A recent study has shown mining engineers are the most in-demand engineering professionals across Australia.
Off the back of the resources boom and continued infrastructure development, experienced engineers have become one of the most highly sought after candidates in the Australian employment market.
Engineering recruitment specialist, Experis, a ManpowerGroup company, has tracked the ‘Top 5 Hottest Jobs in Engineering’ for the first half of 2012, based on its industry insight and market intelligence. The results have shown that the jobs that are most difficult to fill are:
• Mining Engineers – especially those with 5 to 7 years’ experience
• Civil Engineers – in particular Quantity Surveyors & Cost Engineers
• Environmental Engineers – in Construction, Oil & Gas, and Mining industries.
• Hydrogeologists – Particularly Ground Water Modelling for Underground Mining Assets
• Pipeline Engineers - in Coal, Iron Ore, Gold, Oil & Gas and Mining
According to Sue Howse, Experis Australia general manager, the nation’s engineering industry is experiencing significant skills gaps across many positions in this sector.
“Engineers with 7-15 years’ experience are particularly hard to find. In mining, these are the people who drive projects and expansions through to commissioning stage, so they are vital to the industry,” she said.
A range of engineering roles that feed into the resources industry are also increasingly hard to fill.
“Civil engineers are in demand for infrastructure, earthworks and rail projects. In particular, design and costing, and project management specialists are needed,” Ms Howse said.
“There is also a growing need for environmental engineers because of the heightened focus on environmental issues and standards by the Government and public as the carbon tax is implemented. Resources businesses are looking for environmental specialists to increase innovation in the area, streamline operating procedures and deliver on environmental management strategies.”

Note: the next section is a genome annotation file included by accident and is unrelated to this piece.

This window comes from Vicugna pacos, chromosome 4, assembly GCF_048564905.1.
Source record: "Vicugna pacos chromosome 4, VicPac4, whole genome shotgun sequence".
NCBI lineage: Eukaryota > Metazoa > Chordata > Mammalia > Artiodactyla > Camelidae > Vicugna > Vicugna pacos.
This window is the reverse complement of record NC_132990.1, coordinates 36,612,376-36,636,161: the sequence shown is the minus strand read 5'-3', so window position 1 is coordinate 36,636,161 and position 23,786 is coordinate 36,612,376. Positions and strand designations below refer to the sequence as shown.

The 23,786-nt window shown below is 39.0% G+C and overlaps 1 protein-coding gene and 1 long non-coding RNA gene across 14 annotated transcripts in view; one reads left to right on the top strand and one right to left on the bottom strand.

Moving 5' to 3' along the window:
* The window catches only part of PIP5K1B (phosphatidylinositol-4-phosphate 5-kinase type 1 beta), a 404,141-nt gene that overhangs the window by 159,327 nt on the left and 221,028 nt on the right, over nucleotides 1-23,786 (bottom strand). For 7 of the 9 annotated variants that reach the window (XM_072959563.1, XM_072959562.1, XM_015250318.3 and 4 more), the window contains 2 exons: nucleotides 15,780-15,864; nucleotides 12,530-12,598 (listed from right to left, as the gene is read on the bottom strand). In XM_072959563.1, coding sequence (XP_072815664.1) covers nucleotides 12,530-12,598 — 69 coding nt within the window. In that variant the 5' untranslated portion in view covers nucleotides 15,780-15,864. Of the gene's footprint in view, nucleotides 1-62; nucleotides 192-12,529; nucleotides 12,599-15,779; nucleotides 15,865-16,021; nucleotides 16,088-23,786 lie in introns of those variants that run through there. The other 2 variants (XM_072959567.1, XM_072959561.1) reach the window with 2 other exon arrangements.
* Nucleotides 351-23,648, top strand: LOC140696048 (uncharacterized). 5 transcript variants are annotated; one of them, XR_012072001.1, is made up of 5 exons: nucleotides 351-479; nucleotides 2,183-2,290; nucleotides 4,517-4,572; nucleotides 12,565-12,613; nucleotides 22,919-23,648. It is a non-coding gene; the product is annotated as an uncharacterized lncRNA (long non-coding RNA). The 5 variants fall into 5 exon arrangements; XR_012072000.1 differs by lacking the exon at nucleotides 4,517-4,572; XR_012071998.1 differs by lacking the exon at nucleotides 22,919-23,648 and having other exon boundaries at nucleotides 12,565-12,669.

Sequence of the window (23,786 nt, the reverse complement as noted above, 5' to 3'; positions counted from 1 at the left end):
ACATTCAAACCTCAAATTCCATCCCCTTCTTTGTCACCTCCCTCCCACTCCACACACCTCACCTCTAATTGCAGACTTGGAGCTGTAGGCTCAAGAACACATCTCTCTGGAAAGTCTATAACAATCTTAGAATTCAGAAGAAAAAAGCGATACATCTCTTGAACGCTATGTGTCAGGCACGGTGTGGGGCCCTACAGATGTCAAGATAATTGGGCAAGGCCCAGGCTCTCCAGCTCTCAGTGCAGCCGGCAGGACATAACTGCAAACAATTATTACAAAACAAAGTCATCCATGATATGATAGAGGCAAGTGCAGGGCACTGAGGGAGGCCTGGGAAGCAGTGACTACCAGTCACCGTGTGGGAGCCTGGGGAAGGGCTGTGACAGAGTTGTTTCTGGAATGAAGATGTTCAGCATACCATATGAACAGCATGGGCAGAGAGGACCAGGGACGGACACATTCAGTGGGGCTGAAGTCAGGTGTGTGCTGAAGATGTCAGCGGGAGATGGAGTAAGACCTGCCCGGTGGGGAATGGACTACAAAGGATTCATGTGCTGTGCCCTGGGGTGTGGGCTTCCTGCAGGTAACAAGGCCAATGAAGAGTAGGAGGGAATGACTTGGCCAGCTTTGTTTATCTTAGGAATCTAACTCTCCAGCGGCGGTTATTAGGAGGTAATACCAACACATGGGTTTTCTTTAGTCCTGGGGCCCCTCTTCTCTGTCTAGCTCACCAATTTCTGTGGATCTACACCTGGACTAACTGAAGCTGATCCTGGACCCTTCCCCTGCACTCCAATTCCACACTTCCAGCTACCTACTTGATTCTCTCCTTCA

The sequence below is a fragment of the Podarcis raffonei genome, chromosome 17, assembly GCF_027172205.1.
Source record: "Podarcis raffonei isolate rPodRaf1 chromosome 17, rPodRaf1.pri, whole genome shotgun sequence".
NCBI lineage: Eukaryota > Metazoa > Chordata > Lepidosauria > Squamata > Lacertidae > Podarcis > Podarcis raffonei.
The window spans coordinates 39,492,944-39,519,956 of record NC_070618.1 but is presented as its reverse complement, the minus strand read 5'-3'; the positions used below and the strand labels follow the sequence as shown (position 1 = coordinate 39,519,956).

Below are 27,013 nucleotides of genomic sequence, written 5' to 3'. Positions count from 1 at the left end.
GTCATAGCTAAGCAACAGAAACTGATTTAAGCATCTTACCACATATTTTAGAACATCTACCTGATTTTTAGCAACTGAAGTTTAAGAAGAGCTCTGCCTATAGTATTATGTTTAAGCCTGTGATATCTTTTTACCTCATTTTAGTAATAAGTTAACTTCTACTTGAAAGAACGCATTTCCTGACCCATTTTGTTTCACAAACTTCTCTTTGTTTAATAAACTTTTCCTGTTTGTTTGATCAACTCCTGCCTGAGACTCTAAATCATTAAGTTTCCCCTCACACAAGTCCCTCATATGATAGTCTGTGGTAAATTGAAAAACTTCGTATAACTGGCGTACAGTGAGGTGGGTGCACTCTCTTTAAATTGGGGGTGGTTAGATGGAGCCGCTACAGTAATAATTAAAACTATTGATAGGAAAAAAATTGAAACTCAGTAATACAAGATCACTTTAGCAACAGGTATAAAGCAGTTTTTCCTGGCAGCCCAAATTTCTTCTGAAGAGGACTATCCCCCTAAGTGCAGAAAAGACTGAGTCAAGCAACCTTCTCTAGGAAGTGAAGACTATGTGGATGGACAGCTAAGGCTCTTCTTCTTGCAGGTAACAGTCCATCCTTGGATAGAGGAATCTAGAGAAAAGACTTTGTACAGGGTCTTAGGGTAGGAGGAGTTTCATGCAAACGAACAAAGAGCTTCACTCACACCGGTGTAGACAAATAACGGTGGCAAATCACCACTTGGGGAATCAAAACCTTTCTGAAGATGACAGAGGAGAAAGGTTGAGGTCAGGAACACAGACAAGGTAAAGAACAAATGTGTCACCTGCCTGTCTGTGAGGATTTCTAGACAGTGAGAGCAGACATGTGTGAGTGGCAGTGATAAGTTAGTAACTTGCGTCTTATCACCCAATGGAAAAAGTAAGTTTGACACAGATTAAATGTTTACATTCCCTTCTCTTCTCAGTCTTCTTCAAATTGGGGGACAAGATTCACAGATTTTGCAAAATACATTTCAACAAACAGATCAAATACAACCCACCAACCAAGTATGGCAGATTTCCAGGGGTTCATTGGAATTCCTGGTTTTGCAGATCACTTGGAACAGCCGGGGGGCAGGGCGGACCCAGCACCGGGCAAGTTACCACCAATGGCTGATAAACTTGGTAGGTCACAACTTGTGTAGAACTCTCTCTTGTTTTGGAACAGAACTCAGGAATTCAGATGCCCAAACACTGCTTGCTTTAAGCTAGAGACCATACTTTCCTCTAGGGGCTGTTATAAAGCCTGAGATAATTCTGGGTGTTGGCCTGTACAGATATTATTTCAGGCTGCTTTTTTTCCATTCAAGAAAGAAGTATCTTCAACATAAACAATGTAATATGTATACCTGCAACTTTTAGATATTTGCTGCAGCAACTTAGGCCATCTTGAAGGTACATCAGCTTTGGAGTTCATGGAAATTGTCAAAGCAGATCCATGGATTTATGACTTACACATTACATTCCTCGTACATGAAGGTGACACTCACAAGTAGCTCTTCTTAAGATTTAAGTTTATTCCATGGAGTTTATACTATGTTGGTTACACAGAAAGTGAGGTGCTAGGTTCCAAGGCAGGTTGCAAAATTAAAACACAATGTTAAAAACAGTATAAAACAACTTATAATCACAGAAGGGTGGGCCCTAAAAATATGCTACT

Ms Howse said that although these skills shortages are an issue, sluggish international markets in Europe, America and other regions are making Australia an attractive opportunity for engineering professionals willing to make the move.
“We have seen an increase in the number of engineering candidates coming out of the Middle East, indicating a slowdown in construction and civil engineering work there.
“Most of these candidates have re-located for work before, so they have done their homework, often have their visas already arranged, and have already experienced working in remote or isolated areas on FIFO rosters - so they complement our workforce needs well.
"This will take some pressure off the skills shortages in the Australian market but essentially we still have an acute shortage of engineering talent in Australia,” she said.
“Local job seekers should be looking at developing their online presence in order to make the most of the opportunities in this market. Joining social networking sites such as LinkedIn will make you visible to recruiters, HR professionals, and people that might refer you to job openings.
"Our engineering team runs various LinkedIn groups for engineering professionals which promote job openings, and also table industry news and issues for discussion,” Ms Howse said.
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